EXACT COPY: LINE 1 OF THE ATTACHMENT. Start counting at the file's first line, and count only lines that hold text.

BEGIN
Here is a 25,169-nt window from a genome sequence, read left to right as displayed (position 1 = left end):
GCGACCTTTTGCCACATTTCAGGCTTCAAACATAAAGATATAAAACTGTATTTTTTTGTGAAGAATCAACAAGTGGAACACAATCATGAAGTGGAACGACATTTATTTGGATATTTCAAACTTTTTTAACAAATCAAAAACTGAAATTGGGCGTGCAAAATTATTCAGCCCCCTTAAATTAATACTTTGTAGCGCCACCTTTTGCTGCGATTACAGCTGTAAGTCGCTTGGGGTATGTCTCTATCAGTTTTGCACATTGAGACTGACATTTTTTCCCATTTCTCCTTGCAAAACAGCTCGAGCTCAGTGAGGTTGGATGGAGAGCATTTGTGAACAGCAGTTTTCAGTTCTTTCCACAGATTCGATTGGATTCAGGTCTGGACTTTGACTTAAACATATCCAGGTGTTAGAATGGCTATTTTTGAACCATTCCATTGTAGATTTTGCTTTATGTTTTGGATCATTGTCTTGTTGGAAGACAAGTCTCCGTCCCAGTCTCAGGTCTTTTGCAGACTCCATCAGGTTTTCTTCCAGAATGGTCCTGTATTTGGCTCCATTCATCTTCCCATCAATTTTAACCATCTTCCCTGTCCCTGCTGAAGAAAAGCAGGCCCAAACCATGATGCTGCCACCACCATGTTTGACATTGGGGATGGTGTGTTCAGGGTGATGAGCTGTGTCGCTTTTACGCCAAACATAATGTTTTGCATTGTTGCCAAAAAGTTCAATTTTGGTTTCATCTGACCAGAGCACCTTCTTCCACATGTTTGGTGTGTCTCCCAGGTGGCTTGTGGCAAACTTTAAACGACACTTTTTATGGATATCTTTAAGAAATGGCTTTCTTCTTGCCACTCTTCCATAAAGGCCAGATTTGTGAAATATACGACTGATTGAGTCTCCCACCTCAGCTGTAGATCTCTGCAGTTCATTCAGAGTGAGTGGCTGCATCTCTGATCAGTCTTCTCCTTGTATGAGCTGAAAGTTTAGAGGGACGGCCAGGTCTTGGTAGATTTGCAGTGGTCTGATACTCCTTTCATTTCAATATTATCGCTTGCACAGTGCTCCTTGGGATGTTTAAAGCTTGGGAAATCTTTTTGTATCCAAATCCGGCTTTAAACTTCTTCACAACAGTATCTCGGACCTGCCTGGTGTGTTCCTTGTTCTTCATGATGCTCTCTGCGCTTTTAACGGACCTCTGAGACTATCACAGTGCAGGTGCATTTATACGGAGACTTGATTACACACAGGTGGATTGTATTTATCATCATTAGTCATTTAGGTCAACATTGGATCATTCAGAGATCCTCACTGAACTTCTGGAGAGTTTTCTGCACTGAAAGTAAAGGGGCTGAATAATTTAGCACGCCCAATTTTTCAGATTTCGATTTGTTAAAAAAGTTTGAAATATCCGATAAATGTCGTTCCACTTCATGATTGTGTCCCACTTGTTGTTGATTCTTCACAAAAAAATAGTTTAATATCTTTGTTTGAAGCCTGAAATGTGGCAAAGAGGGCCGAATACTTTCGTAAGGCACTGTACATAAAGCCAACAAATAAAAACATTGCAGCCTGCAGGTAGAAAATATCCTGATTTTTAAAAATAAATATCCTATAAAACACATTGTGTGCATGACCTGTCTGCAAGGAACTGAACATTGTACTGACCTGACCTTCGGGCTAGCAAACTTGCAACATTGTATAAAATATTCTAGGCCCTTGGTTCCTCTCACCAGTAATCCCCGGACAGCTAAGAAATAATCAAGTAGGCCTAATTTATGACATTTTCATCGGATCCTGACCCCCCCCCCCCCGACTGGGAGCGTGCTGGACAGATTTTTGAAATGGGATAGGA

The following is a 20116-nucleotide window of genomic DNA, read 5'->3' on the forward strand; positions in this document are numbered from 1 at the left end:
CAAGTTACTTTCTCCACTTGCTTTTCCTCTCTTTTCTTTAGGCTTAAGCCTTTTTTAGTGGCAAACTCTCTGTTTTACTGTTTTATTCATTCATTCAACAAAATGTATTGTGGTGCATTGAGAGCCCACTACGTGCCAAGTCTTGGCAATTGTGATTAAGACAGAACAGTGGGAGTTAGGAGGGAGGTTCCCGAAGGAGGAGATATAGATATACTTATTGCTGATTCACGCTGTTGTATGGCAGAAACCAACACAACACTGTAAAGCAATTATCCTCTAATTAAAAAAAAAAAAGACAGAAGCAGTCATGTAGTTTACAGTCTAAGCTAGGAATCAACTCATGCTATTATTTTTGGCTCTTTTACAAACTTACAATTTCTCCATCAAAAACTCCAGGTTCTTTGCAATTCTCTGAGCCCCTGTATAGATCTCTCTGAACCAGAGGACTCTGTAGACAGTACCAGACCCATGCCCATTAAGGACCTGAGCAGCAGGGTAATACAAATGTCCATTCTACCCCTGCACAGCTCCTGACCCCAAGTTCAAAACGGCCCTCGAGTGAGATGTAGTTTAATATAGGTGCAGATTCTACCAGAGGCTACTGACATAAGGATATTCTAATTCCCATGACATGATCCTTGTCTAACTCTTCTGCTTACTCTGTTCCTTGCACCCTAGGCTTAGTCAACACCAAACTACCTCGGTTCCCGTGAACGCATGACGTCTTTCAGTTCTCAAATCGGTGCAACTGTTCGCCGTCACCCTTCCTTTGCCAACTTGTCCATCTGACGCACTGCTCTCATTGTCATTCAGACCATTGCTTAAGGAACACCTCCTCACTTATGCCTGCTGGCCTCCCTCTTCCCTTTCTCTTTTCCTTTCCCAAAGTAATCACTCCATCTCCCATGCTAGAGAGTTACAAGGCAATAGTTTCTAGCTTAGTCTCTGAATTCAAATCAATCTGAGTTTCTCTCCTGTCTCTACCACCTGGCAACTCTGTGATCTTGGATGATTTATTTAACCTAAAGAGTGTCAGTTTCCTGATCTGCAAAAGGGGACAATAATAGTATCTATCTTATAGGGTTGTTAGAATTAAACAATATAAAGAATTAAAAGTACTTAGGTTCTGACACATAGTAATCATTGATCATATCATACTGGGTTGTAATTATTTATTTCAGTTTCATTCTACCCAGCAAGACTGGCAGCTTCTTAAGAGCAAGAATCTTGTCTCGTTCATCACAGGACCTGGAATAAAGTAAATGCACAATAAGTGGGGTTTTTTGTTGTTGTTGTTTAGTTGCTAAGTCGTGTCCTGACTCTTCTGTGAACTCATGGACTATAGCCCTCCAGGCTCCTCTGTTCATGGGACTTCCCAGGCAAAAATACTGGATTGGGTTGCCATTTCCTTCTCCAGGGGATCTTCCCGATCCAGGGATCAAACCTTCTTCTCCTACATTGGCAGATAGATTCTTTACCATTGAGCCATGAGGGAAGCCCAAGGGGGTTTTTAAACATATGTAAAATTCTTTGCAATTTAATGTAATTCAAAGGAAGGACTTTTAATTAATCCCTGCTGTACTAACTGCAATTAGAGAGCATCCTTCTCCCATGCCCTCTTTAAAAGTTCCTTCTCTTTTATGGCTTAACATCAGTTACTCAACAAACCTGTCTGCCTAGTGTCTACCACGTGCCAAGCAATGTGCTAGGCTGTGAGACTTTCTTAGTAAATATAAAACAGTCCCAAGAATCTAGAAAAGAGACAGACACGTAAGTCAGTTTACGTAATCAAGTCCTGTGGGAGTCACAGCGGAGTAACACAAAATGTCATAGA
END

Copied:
Here is a 25,169-nt window from a genome sequence, read left to right as displayed (position 1 = left end):